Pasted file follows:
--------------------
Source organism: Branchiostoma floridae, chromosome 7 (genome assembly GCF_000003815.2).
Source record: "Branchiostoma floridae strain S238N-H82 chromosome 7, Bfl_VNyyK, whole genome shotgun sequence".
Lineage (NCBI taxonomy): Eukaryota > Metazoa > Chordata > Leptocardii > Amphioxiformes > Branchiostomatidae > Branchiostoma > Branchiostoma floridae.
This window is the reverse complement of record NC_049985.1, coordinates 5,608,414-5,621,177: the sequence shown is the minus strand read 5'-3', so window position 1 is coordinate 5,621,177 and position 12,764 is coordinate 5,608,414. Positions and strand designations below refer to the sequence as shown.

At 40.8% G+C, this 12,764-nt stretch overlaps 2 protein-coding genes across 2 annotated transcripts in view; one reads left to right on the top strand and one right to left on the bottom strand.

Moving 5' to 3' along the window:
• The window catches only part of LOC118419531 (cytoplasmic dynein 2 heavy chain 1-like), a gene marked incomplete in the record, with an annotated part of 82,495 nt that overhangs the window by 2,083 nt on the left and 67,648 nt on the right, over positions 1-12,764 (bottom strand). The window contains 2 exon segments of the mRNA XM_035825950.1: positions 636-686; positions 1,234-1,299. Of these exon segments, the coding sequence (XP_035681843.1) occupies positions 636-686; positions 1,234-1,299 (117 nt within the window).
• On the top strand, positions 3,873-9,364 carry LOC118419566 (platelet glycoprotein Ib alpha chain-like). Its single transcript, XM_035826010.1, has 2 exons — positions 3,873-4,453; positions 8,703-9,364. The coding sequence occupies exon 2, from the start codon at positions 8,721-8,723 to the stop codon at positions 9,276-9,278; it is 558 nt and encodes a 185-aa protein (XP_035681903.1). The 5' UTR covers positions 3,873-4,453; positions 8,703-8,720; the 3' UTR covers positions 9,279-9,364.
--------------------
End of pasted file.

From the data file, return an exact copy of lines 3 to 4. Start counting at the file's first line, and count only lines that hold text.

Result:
Lineage (NCBI taxonomy): Eukaryota > Metazoa > Chordata > Leptocardii > Amphioxiformes > Branchiostomatidae > Branchiostoma > Branchiostoma floridae.
This window is the reverse complement of record NC_049985.1, coordinates 5,608,414-5,621,177: the sequence shown is the minus strand read 5'-3', so window position 1 is coordinate 5,621,177 and position 12,764 is coordinate 5,608,414. Positions and strand designations below refer to the sequence as shown.